Exclusive ERC grants awarded to two researchers at the Department of Chemistry and Molecular Biology, University of Gothenburg
Professor Richard Neutze and Professor Andrew Ewing have received the European Research Council's Advanced Grant, one of the world's finest research grants.
The European Research Council (ERC) promotes investigator-driven research of the highest quality in all scientific areas through extensive and long-term funding. ERC Advanced Grants are awarded to established world-class researchers with significant research efforts over the past ten years.
Richard Neutze and Andrew Ewing, both professors at the Department of Chemistry and Molecular Biology at the University of Gothenburg, have been awarded an ERC Advanced Grant of EUR 2.5 million for a period of 5 years.
- It is exciting to have this opportunity to bring our work using X-ray user facilities to new challenges in biochemistry. Over the last decade we have collaborated internationally using X-ray free electron lasers in California and Japan. With similar user facilities now opening in Europe the project is very timely. Our work will also benefit from current developments at MAX IV Laboratory in Lund, Sweden’s state-of-the-art synchrotron radiation facility, says Richard Neutze.
ERC supports top research, multi- and interdisciplinary projects and ground-breaking ideas in new and emerging areas. ERC Advanced Grants are aimed at well-established and outstanding scientists. Advanced Grants may be awarded up to EUR 3.5 million for a period of up to five years.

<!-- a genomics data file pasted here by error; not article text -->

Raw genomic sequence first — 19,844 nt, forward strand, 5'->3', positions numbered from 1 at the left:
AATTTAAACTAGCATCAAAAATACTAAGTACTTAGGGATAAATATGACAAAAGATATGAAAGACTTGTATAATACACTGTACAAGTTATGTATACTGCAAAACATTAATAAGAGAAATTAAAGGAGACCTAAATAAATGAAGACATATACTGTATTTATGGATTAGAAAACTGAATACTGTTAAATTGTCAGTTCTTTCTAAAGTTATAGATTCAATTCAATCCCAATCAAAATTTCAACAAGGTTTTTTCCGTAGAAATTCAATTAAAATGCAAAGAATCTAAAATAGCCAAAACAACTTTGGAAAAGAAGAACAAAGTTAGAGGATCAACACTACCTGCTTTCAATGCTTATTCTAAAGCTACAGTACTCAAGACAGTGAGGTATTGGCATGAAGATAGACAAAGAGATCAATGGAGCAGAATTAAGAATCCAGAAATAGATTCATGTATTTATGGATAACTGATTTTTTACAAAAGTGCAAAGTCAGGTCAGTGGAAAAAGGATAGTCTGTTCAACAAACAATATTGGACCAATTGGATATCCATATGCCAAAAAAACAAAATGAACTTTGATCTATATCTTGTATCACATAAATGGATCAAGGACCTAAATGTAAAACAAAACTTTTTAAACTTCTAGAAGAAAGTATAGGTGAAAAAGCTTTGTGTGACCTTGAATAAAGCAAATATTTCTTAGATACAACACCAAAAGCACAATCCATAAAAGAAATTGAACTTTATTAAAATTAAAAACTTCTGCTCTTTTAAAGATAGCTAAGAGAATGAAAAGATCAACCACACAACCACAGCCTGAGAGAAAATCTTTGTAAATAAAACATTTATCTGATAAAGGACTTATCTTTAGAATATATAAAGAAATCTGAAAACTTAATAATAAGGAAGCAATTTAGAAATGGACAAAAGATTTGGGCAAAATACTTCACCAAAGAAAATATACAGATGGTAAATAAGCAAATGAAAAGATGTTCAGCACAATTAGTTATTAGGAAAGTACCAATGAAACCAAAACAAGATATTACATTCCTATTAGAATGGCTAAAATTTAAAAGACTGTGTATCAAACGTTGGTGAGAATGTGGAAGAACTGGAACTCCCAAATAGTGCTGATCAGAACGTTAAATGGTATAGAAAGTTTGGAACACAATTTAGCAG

- The project builds upon my expertise in time-resolved X-ray methods and Gisela Brändén's biochemical knowledge of the proteins we are going to study. We will investigate the protein that creates energy for the chemical processes in our cells using the oxygen we inhale. With the help of time-resolved structural studies, we want to make a movie at atomic level about what happens when living cells get energy through cellular respiration, says Richard Neutze.
Andrew Ewing, Professor in analytical chemistry, hopes that his research project will give a better understanding of the chemical processes of brain cells and in the long term, provide tools to cure diseases that damage short-term memory such as Alzheimer’s.
- I work with brilliant students, postdocs and collaborators with great ideas. This is an ambitious project with many controversial parts, some of which might not work. That, however, makes it exciting and it is the kind of work that the ERC supports to drive science forward, says Andrew.
Photo 1: Richard Neutze
Photo 2: Andrew Ewing